Soon, Alabi and her entire family noticed their skin looked and felt better than ever. Not only did it help manage the symptoms of her son’s eczema, but their skin was less prone to dryness and had a beautiful, warm glow. It was 2008 and Alabi realized that she had an amazing product on her hands that was largely untapped by the global markets. “I have always had a business mind and knew that we could develop high-quality shea butter products and sell them.”
She got right to work, mixing shea butter lotions and shampoos in her own kitchen. Often, Alabi would experiment and get creative with the ingredient, sometimes including lavender to soothe breakouts or Baobab oil to stimulate collagen. This was the beginning of her company Shea Radiance, the bootstrapped cosmetic company based out of Ellicott City, Maryland. In those early days, Alabi would give samples to friends and family. After rave reviews, she began to sell in pop-up shops at her office and eventually, at farmers markets. “I was running out of inventory so fast, and we knew that we really needed a steady supply chain to keep growing.”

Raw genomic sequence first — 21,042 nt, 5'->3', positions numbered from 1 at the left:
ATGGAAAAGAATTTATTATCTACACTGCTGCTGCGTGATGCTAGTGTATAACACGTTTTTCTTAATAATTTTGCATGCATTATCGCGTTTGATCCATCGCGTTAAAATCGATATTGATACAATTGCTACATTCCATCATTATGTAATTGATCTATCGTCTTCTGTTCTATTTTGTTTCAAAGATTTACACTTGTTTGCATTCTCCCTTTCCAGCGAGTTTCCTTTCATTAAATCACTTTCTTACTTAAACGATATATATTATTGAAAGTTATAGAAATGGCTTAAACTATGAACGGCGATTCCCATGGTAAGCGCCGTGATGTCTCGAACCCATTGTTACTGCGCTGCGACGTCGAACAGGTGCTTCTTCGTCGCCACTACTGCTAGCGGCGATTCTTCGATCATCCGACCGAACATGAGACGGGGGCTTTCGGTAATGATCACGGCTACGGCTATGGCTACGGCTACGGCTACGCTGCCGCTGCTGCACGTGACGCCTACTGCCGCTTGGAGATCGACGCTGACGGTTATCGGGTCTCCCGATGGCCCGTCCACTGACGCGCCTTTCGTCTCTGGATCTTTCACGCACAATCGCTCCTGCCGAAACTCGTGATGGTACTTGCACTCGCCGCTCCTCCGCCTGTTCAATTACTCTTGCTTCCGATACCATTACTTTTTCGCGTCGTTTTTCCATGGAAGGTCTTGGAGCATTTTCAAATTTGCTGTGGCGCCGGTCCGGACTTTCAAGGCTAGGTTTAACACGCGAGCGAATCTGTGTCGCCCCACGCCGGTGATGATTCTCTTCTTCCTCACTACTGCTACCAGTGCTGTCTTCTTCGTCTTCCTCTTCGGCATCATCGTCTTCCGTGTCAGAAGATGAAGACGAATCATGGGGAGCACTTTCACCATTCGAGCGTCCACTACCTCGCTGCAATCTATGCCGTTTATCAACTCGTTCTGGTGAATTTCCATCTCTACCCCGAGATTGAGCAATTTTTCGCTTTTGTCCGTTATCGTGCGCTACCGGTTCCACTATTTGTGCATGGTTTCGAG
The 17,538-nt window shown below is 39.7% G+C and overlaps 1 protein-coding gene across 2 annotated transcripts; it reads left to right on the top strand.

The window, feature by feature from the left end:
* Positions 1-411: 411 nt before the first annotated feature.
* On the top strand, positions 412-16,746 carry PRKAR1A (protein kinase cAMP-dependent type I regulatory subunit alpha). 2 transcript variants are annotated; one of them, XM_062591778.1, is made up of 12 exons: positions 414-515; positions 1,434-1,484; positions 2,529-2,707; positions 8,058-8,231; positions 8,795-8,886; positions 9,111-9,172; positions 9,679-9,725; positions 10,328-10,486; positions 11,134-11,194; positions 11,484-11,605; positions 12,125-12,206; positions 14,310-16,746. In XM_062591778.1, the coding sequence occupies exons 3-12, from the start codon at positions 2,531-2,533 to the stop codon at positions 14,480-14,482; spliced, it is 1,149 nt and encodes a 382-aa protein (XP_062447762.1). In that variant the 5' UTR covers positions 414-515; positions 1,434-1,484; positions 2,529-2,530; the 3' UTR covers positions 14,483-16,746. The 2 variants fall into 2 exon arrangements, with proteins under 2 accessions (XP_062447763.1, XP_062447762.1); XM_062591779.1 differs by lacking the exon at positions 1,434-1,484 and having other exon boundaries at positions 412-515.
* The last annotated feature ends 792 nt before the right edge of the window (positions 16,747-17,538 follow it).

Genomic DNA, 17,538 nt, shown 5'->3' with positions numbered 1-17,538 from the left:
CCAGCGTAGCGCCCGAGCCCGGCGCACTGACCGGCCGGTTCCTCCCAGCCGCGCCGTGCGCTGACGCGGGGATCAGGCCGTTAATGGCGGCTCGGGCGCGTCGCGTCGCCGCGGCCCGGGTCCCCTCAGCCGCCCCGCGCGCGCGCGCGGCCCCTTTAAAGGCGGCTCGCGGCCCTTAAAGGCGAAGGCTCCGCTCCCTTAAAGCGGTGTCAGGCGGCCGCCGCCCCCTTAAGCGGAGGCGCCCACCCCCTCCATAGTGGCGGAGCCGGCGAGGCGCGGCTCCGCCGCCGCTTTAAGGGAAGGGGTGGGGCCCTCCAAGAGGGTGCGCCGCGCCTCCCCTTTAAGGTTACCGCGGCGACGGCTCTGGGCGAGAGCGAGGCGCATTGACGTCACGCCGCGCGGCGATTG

After months of research, she planned a trip to visit some shea communities in northern Nigeria and dig in deep to understand the harvesting and production process: from fruit to nut to butter. While the point of the trip was to establish a good supply chain with excellent quality shea butter, Alabi noticed something else. “We found women. We came to realize that every product that had shea butter in it involved one woman, often with a baby strapped to her back, walking through the fields and collecting each fruit on the ground, one by one.”